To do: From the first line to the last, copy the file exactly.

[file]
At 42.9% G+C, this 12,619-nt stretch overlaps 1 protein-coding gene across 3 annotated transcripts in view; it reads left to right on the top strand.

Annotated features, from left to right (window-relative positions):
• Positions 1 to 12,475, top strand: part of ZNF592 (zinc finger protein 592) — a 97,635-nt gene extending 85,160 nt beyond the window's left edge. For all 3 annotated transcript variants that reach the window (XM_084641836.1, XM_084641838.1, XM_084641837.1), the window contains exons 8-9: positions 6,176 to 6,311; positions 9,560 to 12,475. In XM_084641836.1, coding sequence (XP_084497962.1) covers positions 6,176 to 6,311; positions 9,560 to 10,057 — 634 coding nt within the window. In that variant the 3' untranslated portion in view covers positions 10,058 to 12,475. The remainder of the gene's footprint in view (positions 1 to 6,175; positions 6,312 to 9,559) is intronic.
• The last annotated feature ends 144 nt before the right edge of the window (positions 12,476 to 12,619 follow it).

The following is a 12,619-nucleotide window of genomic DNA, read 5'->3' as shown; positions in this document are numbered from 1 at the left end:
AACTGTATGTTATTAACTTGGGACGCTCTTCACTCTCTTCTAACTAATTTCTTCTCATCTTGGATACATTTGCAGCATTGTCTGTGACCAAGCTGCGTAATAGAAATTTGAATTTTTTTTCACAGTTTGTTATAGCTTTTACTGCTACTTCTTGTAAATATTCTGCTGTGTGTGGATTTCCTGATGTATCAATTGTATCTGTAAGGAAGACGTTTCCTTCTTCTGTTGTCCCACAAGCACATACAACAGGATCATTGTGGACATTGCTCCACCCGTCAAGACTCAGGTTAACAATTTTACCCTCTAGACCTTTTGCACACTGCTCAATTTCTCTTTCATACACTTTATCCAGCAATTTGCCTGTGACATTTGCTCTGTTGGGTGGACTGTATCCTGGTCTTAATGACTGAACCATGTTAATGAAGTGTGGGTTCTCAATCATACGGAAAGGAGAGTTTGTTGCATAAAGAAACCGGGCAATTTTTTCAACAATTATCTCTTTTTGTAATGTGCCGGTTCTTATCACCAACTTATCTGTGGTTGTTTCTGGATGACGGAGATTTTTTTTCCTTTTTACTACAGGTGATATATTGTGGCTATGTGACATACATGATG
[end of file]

At 42.9% G+C, this 12,619-nt stretch overlaps 1 protein-coding gene across 3 annotated transcripts in view; it reads left to right on the top strand.

Annotated features, from left to right (window-relative positions):
• Positions 1 to 12,475, top strand: part of ZNF592 (zinc finger protein 592) — a 97,635-nt gene extending 85,160 nt beyond the window's left edge. For all 3 annotated transcript variants that reach the window (XM_084641836.1, XM_084641838.1, XM_084641837.1), the window contains exons 8-9: positions 6,176 to 6,311; positions 9,560 to 12,475. In XM_084641836.1, coding sequence (XP_084497962.1) covers positions 6,176 to 6,311; positions 9,560 to 10,057 — 634 coding nt within the window. In that variant the 3' untranslated portion in view covers positions 10,058 to 12,475. The remainder of the gene's footprint in view (positions 1 to 6,175; positions 6,312 to 9,559) is intronic.
• The last annotated feature ends 144 nt before the right edge of the window (positions 12,476 to 12,619 follow it).

The following is a 12,619-nucleotide window of genomic DNA, read 5'->3' as shown; positions in this document are numbered from 1 at the left end:
AACTGTATGTTATTAACTTGGGACGCTCTTCACTCTCTTCTAACTAATTTCTTCTCATCTTGGATACATTTGCAGCATTGTCTGTGACCAAGCTGCGTAATAGAAATTTGAATTTTTTTTCACAGTTTGTTATAGCTTTTACTGCTACTTCTTGTAAATATTCTGCTGTGTGTGGATTTCCTGATGTATCAATTGTATCTGTAAGGAAGACGTTTCCTTCTTCTGTTGTCCCACAAGCACATACAACAGGATCATTGTGGACATTGCTCCACCCGTCAAGACTCAGGTTAACAATTTTACCCTCTAGACCTTTTGCACACTGCTCAATTTCTCTTTCATACACTTTATCCAGCAATTTGCCTGTGACATTTGCTCTGTTGGGTGGACTGTATCCTGGTCTTAATGACTGAACCATGTTAATGAAGTGTGGGTTCTCAATCATACGGAAAGGAGAGTTTGTTGCATAAAGAAACCGGGCAATTTTTTCAACAATTATCTCTTTTTGTAATGTGCCGGTTCTTATCACCAACTTATCTGTGGTTGTTTCTGGATGACGGAGATTTTTTTTCCTTTTTACTACAGGTGATATATTGTGGCTATGTGACATACATGATG